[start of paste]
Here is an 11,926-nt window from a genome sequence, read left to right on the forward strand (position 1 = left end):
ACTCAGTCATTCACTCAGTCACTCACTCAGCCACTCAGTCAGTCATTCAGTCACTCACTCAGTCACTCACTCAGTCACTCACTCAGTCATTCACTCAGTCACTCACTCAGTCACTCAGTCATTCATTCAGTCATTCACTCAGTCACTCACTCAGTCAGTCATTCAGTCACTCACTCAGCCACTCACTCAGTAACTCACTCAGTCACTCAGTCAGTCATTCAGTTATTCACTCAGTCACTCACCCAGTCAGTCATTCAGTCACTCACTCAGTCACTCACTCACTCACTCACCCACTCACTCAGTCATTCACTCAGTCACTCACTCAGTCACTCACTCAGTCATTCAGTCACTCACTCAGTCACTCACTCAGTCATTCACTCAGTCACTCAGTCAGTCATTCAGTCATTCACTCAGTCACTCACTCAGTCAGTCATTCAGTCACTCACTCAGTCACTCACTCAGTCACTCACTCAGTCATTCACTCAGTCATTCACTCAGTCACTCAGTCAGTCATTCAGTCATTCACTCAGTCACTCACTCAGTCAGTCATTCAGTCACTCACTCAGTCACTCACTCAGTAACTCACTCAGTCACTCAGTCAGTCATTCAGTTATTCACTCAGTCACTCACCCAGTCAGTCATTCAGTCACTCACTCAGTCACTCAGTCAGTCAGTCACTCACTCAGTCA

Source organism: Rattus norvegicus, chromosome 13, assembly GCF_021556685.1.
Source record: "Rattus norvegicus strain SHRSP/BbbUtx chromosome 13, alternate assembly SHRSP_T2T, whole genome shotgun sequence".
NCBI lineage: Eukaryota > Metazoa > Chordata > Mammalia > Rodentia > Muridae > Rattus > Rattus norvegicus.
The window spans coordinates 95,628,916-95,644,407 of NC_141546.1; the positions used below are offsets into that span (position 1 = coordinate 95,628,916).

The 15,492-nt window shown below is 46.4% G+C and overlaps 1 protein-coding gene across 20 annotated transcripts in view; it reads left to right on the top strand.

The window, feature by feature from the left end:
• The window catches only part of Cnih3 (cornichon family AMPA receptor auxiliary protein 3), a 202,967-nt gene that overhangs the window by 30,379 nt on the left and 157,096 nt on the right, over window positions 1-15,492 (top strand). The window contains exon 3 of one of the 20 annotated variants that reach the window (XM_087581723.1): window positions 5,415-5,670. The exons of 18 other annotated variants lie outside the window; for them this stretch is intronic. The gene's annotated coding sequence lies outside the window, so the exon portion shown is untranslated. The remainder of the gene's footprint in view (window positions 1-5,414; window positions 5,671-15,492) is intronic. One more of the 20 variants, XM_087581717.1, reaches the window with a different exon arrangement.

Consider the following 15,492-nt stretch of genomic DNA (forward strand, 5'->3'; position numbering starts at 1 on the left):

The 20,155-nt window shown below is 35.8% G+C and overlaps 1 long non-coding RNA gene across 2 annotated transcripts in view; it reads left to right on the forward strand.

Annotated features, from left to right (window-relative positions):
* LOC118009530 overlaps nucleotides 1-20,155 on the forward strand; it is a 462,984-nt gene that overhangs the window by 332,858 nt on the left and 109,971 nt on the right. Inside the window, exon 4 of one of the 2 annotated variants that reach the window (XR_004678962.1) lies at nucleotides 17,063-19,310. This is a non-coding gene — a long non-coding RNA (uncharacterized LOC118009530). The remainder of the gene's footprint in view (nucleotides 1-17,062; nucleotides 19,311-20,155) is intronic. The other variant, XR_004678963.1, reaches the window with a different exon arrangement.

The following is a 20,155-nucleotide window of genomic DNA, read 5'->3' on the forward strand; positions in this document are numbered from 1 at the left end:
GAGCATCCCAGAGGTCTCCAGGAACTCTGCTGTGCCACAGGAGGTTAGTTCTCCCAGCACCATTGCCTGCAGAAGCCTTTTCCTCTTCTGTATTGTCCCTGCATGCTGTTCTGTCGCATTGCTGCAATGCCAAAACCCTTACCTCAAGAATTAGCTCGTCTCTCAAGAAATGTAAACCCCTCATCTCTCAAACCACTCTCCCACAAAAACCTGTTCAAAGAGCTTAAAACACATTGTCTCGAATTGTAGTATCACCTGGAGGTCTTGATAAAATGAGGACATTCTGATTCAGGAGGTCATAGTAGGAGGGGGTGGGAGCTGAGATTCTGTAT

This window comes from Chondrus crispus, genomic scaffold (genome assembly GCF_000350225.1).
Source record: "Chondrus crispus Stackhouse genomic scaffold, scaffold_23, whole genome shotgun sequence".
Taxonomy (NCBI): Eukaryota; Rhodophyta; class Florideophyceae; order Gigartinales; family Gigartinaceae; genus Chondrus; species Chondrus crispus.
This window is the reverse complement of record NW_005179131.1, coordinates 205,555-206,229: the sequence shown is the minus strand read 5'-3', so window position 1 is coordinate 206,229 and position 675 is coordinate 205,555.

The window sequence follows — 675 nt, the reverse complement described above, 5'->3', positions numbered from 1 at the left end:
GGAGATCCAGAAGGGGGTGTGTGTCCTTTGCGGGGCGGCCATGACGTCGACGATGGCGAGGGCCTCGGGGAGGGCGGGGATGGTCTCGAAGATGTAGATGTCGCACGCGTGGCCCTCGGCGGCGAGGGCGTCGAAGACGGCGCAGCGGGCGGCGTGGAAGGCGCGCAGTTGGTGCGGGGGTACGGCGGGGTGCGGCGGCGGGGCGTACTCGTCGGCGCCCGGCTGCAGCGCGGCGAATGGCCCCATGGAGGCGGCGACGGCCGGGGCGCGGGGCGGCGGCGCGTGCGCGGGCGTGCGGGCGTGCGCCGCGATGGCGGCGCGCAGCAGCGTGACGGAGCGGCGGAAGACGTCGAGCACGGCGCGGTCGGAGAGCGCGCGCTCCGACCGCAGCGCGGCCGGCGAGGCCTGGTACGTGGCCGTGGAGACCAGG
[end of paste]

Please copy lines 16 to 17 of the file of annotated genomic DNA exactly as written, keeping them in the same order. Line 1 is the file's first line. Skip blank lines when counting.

This window comes from Chondrus crispus, genomic scaffold (genome assembly GCF_000350225.1).
Source record: "Chondrus crispus Stackhouse genomic scaffold, scaffold_23, whole genome shotgun sequence".